British lessons for Wisconsin

Wisconsin Gov. Jim Doyle, who says that global warming
"demands aggressive action," last week signed an agreement with the United
Kingdom "to share experiences and strategies" in the fight against rising
temperatures. Given the diffuse language of the agreement, it would be easy to
dismiss Doyle’s climate diplomacy as a stunt, but there is in fact a great deal
that Wisconsin can learn from Britain.

example, the British government has performed extensive economic analysis on a
renewable energy policy that is remarkably similar to Doyle’s plan to generate
25 percent of Wisconsin’s electricity from clean energy sources, such as wind
and solar, by 2025. In early May, the United
Kingdom’s Department for Business, Enterprise &
Regulatory Reform reported that Britain’s renewable energy target –
15 percent by 2020 – will cost the average household about $400 a year in higher
utility bills. To listen to politicians wax lyrical about "green jobs," one
might think that reducing America’s carbon footprint would be
painless. The British study serves as an important reminder that there’s no such
thing as a free lunch.

they value their jobs, politicians in Wisconsin
would do well to analyze London’s May 1 mayoral election. The incumbent,
Ken Livingstone of the liberal Labour Party, tried to make the election a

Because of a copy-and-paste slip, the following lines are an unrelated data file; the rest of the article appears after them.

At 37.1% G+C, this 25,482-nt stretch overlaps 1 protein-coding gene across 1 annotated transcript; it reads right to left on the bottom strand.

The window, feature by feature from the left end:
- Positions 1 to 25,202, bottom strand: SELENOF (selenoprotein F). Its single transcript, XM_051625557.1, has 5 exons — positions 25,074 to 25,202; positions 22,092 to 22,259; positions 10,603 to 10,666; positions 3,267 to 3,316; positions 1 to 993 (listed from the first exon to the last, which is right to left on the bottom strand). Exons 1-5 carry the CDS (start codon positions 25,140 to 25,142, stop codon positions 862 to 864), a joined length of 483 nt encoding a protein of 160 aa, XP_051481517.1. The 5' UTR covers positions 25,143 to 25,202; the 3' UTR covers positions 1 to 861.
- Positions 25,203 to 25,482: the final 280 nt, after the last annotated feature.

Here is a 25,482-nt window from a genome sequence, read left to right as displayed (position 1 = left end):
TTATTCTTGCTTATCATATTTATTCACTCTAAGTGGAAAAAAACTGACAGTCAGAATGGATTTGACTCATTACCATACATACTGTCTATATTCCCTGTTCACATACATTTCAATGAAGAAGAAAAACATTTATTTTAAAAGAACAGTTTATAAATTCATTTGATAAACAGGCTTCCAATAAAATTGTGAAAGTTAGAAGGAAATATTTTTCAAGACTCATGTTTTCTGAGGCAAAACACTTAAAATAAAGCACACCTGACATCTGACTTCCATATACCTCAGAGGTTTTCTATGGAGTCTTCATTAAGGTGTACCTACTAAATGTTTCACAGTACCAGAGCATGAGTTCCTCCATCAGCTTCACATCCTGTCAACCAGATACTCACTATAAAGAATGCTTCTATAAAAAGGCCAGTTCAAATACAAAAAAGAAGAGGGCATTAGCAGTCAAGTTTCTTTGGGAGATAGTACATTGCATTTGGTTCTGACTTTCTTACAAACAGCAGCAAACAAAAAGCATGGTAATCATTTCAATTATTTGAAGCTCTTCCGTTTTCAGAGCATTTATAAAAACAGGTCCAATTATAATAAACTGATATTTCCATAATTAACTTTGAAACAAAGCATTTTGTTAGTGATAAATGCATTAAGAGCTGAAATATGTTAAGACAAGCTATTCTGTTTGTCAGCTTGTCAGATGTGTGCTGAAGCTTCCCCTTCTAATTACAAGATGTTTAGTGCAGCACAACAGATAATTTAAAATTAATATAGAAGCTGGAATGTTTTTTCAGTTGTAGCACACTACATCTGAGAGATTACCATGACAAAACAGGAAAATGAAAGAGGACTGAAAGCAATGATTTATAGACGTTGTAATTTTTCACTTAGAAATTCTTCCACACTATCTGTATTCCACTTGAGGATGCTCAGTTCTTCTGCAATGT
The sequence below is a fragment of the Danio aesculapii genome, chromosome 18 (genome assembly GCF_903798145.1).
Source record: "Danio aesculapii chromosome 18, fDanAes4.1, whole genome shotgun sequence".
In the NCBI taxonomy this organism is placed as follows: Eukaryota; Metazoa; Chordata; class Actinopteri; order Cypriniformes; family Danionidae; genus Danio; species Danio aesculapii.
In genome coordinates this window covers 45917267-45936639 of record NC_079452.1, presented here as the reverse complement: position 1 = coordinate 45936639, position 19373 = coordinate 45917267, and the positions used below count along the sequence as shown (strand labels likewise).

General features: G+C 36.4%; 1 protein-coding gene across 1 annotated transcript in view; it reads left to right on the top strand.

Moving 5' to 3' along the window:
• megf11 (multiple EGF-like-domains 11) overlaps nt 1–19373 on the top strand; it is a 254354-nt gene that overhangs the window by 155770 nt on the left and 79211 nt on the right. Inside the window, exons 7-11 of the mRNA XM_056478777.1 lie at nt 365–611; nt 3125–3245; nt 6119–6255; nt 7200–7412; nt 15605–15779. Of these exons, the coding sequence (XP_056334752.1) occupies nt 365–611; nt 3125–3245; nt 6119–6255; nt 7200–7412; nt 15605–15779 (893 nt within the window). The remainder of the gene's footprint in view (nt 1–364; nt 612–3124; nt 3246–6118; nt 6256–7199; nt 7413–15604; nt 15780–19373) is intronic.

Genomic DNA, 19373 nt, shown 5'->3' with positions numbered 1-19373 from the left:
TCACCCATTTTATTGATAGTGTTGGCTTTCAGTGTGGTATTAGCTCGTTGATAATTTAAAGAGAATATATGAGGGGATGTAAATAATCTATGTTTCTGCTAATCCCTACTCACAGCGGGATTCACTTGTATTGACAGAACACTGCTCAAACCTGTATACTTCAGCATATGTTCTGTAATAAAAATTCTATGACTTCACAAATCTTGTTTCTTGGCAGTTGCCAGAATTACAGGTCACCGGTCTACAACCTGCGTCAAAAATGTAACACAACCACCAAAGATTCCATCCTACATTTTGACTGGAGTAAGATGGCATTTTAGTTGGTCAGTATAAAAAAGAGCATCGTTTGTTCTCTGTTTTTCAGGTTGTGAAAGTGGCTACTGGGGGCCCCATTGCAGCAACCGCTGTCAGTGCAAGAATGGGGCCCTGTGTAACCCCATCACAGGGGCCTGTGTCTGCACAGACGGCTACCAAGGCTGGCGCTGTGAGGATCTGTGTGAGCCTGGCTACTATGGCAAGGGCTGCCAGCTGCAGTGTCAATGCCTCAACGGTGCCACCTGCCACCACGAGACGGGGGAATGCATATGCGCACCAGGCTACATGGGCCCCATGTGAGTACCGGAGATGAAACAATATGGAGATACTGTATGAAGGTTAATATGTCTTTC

referendum on the need to "do something" about climate change. He put a $40
"green" congestion charge at the heart of his campaign, and he even told
reporters that "the outcome of this election will determine whether
ground-breaking policies to build on London’s commitment to the Kyoto agreement
on climate change will proceed or not." When it comes to political orientation,
the capital of Great Britain
is similar to the capital of Wisconsin, but on
election day, London’s 5.5 million voters rejected the
progressive candidate and his climate agenda. The new, conservative mayor
quickly announced that the congestion tax would be

Wisconsin’s sizable paper, machinery and transportation equipment industries can
learn from their British counterparts how to avoid environmental regulations.
Energy-intensive industries in Britain and across Europe have lobbied hard against the European Union’s
proposed "cap and trade" climate strategy, claiming that it would force them to
move operations abroad by increasing energy costs. The advocacy appears to have
paid off: In February, the European Commission announced it likely will exempt
the metal and paper sectors from Europe’s
climate plan because "it is not in the interest of the European Union that in
the future production moves to countries with less strict emissions

British experience with climate policy suggests that fighting climate change is
popular but that paying for it isn’t. American politicians have gotten around
this contradiction by promising the moon. Doyle, for example, tells voters to
join him "to fight climate change and secure a shared, prosperous

sooner that politicians like Doyle start leveling with voters about the costs
and benefits of fighting climate change, the better. Until then, the people of
Wisconsin will
have to make due with the British example.